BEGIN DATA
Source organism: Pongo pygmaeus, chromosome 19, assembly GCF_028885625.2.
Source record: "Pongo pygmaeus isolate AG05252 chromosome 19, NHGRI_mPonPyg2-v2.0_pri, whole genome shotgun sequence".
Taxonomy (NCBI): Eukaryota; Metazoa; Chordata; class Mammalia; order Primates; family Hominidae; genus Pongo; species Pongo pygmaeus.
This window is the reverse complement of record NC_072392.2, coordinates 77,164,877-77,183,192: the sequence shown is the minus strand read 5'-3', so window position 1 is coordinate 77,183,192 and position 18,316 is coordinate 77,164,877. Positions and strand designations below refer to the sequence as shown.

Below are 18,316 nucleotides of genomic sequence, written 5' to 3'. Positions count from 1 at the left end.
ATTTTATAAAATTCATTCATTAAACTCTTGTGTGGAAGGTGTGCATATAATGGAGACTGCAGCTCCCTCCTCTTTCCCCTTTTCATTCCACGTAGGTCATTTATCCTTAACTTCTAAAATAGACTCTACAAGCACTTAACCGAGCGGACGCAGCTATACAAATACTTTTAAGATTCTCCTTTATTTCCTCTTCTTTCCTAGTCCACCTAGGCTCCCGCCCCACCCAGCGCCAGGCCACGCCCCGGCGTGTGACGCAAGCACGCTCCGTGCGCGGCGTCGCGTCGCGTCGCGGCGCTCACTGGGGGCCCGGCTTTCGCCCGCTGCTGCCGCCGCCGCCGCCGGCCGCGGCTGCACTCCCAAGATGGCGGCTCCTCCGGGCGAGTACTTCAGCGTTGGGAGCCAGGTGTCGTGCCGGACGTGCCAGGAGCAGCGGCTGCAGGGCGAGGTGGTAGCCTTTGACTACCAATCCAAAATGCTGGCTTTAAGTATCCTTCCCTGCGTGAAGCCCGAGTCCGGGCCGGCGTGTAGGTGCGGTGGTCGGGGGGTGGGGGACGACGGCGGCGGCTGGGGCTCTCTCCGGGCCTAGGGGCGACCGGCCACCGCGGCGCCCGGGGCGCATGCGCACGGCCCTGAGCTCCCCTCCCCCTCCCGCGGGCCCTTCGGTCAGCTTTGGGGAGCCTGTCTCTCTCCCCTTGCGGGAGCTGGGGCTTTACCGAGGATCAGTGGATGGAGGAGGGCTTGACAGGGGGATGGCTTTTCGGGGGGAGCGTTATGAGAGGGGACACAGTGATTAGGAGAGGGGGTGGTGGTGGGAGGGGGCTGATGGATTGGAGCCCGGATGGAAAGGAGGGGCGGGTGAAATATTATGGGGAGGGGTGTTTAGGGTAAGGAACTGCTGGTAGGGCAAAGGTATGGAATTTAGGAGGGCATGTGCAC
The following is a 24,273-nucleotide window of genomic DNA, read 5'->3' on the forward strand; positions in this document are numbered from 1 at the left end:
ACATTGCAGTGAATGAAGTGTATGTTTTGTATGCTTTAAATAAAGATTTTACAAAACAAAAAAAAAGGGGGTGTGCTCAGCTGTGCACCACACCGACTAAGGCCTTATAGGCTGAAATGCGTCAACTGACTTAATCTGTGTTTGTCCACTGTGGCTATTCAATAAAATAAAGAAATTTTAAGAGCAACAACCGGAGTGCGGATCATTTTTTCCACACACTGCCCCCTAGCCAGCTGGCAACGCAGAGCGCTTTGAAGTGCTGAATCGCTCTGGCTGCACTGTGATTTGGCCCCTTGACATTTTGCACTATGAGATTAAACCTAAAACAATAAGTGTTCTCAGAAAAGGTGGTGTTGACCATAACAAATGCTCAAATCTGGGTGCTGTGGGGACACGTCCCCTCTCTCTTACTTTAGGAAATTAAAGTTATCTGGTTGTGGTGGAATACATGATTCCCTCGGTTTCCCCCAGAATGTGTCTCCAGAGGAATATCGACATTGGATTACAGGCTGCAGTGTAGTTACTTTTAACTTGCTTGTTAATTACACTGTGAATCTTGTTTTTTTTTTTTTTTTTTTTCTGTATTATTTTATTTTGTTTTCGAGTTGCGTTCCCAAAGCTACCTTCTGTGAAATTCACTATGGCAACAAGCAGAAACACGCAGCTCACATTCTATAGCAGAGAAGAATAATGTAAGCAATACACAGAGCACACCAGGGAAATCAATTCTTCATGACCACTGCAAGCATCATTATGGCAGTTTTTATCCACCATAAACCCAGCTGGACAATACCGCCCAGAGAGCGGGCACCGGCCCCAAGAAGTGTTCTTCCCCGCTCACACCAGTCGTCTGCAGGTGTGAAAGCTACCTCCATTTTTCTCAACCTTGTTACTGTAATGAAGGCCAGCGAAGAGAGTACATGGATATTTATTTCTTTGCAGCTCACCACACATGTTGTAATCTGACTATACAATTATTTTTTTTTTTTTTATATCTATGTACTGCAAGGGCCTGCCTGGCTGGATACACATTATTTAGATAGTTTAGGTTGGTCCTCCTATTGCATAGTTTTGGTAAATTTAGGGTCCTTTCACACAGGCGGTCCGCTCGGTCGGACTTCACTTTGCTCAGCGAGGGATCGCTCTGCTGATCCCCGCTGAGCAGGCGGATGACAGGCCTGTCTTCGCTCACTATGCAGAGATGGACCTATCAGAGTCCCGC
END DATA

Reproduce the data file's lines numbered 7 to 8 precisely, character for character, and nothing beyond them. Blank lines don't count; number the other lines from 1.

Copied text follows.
The following is a 24,273-nucleotide window of genomic DNA, read 5'->3' on the forward strand; positions in this document are numbered from 1 at the left end:
ACATTGCAGTGAATGAAGTGTATGTTTTGTATGCTTTAAATAAAGATTTTACAAAACAAAAAAAAAGGGGGTGTGCTCAGCTGTGCACCACACCGACTAAGGCCTTATAGGCTGAAATGCGTCAACTGACTTAATCTGTGTTTGTCCACTGTGGCTATTCAATAAAATAAAGAAATTTTAAGAGCAACAACCGGAGTGCGGATCATTTTTTCCACACACTGCCCCCTAGCCAGCTGGCAACGCAGAGCGCTTTGAAGTGCTGAATCGCTCTGGCTGCACTGTGATTTGGCCCCTTGACATTTTGCACTATGAGATTAAACCTAAAACAATAAGTGTTCTCAGAAAAGGTGGTGTTGACCATAACAAATGCTCAAATCTGGGTGCTGTGGGGACACGTCCCCTCTCTCTTACTTTAGGAAATTAAAGTTATCTGGTTGTGGTGGAATACATGATTCCCTCGGTTTCCCCCAGAATGTGTCTCCAGAGGAATATCGACATTGGATTACAGGCTGCAGTGTAGTTACTTTTAACTTGCTTGTTAATTACACTGTGAATCTTGTTTTTTTTTTTTTTTTTTTTCTGTATTATTTTATTTTGTTTTCGAGTTGCGTTCCCAAAGCTACCTTCTGTGAAATTCACTATGGCAACAAGCAGAAACACGCAGCTCACATTCTATAGCAGAGAAGAATAATGTAAGCAATACACAGAGCACACCAGGGAAATCAATTCTTCATGACCACTGCAAGCATCATTATGGCAGTTTTTATCCACCATAAACCCAGCTGGACAATACCGCCCAGAGAGCGGGCACCGGCCCCAAGAAGTGTTCTTCCCCGCTCACACCAGTCGTCTGCAGGTGTGAAAGCTACCTCCATTTTTCTCAACCTTGTTACTGTAATGAAGGCCAGCGAAGAGAGTACATGGATATTTATTTCTTTGCAGCTCACCACACATGTTGTAATCTGACTATACAATTATTTTTTTTTTTTTTATATCTATGTACTGCAAGGGCCTGCCTGGCTGGATACACATTATTTAGATAGTTTAGGTTGGTCCTCCTATTGCATAGTTTTGGTAAATTTAGGGTCCTTTCACACAGGCGGTCCGCTCGGTCGGACTTCACTTTGCTCAGCGAGGGATCGCTCTGCTGATCCCCGCTGAGCAGGCGGATGACAGGCCTGTCTTCGCTCACTATGCAGAGATGGACCTATCAGAGTCCCGC